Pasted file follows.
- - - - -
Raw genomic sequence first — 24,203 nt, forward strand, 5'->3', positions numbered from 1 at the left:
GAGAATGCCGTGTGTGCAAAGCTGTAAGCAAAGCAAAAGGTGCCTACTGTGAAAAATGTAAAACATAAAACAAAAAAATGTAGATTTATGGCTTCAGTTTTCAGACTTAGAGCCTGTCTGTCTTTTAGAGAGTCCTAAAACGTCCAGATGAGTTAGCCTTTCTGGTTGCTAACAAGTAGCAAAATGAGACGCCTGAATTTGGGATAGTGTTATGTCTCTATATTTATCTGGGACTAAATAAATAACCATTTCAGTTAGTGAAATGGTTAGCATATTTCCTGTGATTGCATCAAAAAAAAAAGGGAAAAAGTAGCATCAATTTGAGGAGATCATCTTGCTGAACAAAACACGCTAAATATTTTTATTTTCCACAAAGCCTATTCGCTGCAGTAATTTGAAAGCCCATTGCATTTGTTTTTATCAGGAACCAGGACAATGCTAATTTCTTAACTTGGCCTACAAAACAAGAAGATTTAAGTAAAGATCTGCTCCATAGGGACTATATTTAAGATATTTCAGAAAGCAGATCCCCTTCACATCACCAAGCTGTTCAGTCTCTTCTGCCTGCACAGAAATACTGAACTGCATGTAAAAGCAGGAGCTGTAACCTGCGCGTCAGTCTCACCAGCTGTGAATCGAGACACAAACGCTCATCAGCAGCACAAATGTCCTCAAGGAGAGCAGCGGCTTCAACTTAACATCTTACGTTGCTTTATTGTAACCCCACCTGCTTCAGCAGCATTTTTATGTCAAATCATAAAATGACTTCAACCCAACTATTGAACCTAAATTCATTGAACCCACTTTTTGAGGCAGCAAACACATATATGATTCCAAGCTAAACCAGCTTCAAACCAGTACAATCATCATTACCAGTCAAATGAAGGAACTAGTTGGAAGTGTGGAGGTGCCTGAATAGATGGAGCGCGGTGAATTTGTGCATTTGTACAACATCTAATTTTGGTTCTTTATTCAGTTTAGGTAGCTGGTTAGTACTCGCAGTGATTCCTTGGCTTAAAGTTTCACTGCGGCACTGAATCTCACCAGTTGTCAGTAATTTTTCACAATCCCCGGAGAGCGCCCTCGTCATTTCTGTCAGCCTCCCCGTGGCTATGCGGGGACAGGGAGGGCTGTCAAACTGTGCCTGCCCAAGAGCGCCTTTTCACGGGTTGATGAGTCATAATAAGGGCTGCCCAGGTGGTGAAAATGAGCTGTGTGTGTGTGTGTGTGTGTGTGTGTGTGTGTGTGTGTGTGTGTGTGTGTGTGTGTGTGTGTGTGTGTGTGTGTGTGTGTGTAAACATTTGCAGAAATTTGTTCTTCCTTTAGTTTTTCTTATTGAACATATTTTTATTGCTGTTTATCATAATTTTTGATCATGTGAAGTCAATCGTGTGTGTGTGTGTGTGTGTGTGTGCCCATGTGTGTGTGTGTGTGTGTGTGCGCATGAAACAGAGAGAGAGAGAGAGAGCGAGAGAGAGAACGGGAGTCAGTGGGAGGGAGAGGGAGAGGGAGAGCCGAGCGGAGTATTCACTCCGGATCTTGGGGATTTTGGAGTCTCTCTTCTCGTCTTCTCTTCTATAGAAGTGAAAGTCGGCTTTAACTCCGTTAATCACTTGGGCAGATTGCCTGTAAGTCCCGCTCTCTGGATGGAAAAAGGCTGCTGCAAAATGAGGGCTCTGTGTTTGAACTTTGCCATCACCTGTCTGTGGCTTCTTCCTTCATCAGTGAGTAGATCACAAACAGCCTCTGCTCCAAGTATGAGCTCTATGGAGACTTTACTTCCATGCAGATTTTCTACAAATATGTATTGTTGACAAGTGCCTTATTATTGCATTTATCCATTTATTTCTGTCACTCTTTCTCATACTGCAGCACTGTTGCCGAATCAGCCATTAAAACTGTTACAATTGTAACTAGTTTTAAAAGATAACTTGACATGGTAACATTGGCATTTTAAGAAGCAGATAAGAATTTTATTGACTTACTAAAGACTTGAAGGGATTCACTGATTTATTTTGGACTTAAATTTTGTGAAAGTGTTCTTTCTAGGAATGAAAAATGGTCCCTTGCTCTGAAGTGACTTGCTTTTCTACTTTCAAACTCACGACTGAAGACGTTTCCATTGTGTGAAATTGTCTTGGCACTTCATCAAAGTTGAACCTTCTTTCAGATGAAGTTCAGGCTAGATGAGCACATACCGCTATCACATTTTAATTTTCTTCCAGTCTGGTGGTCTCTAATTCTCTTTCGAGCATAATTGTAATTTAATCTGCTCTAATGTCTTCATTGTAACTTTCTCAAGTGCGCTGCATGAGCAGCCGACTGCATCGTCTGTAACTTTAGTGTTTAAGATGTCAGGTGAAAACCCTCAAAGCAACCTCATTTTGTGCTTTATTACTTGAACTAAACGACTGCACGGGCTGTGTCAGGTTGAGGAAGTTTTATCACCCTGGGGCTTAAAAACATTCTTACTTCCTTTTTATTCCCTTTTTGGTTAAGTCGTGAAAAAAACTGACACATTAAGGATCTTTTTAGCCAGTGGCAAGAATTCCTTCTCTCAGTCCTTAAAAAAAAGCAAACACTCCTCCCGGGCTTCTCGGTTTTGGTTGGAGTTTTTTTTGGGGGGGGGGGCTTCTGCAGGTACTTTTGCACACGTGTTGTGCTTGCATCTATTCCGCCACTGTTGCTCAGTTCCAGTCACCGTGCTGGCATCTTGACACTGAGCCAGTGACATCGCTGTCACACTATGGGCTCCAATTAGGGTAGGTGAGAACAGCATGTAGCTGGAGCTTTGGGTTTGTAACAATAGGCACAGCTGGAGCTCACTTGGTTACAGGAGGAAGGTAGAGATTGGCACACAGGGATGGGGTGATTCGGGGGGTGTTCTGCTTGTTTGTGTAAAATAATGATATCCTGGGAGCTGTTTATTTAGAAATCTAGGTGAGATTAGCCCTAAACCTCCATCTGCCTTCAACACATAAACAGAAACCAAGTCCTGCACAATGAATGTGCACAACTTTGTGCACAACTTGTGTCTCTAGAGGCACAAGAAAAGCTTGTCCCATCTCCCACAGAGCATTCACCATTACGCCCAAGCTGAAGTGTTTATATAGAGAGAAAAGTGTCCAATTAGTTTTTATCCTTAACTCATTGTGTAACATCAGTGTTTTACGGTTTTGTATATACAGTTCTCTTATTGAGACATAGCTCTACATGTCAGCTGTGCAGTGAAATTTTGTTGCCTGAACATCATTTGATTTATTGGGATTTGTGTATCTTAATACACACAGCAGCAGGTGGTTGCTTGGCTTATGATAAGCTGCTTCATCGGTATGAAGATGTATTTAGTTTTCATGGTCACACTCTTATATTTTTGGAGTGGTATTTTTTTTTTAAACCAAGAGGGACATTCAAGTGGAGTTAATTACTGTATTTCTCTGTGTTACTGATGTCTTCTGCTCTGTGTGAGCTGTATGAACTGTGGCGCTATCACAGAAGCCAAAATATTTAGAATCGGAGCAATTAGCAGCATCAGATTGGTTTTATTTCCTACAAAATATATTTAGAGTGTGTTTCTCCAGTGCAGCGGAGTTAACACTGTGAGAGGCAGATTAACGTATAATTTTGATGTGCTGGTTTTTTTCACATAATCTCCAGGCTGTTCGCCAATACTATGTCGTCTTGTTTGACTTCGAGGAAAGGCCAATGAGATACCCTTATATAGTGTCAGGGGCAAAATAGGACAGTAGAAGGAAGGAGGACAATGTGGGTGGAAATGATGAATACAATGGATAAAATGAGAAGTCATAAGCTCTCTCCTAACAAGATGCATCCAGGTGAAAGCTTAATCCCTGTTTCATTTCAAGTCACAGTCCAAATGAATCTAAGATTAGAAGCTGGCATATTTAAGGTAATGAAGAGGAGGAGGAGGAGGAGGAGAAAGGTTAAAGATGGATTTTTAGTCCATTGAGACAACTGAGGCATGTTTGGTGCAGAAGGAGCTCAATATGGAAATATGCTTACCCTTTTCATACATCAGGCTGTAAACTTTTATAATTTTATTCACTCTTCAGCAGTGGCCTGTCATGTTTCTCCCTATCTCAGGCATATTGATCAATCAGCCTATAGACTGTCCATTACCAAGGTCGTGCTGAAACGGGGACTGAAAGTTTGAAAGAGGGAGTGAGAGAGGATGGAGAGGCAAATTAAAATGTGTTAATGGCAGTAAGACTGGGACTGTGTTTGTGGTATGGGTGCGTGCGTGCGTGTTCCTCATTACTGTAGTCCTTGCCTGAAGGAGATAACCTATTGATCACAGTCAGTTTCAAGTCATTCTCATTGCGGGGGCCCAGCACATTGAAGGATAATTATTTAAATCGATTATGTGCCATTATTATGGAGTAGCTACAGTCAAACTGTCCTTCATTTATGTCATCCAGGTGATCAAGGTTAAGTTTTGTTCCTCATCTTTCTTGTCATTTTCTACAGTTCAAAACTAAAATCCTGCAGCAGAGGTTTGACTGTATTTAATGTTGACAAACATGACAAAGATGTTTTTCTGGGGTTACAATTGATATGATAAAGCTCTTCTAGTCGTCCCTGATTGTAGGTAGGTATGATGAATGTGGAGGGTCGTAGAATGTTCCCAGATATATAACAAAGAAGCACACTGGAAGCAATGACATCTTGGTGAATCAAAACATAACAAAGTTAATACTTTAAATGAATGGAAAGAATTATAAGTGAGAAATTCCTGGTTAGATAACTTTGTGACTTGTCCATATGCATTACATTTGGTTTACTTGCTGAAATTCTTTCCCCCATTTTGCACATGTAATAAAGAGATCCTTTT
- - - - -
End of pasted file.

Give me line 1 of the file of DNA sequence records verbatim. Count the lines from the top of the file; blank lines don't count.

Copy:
Raw genomic sequence first — 24,203 nt, forward strand, 5'->3', positions numbered from 1 at the left: